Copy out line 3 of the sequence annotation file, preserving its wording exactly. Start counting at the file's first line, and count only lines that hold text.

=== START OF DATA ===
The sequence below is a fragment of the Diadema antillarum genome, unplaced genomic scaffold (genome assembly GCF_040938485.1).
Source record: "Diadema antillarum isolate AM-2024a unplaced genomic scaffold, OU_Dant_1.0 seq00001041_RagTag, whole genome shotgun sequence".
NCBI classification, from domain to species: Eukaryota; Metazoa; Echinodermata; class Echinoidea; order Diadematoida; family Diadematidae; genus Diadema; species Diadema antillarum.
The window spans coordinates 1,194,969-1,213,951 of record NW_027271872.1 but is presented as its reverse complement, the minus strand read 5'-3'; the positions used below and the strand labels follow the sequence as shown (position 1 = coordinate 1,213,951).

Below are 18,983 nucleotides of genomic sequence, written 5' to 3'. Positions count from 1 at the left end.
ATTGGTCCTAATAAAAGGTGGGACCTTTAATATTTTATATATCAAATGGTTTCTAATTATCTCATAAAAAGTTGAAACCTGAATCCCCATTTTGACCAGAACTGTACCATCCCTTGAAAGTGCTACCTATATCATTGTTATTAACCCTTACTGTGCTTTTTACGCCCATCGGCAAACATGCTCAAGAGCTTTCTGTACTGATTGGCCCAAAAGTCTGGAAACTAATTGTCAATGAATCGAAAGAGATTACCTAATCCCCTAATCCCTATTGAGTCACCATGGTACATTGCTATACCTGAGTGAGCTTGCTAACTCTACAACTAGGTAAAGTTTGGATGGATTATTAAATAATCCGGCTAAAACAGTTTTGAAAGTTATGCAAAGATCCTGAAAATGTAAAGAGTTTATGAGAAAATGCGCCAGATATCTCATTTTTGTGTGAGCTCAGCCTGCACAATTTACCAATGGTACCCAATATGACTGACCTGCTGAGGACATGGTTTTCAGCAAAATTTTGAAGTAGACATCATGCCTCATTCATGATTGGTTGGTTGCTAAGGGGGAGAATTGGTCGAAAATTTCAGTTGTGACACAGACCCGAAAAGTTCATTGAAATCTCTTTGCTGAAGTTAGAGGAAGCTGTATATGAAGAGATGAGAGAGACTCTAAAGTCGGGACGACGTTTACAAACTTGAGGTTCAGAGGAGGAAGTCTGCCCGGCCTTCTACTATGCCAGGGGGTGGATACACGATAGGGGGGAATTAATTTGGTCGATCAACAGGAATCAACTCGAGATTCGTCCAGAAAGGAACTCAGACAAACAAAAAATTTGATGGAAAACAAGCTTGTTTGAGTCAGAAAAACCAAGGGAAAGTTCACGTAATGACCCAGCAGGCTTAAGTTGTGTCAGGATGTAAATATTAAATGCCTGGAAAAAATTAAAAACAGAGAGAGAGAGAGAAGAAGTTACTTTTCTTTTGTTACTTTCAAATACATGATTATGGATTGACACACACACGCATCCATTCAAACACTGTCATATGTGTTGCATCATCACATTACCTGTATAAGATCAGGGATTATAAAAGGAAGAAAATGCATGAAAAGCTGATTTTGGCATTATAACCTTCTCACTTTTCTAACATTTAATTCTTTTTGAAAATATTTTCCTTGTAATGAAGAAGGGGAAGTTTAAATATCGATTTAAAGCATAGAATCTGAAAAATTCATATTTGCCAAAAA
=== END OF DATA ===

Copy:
NCBI classification, from domain to species: Eukaryota; Metazoa; Echinodermata; class Echinoidea; order Diadematoida; family Diadematidae; genus Diadema; species Diadema antillarum.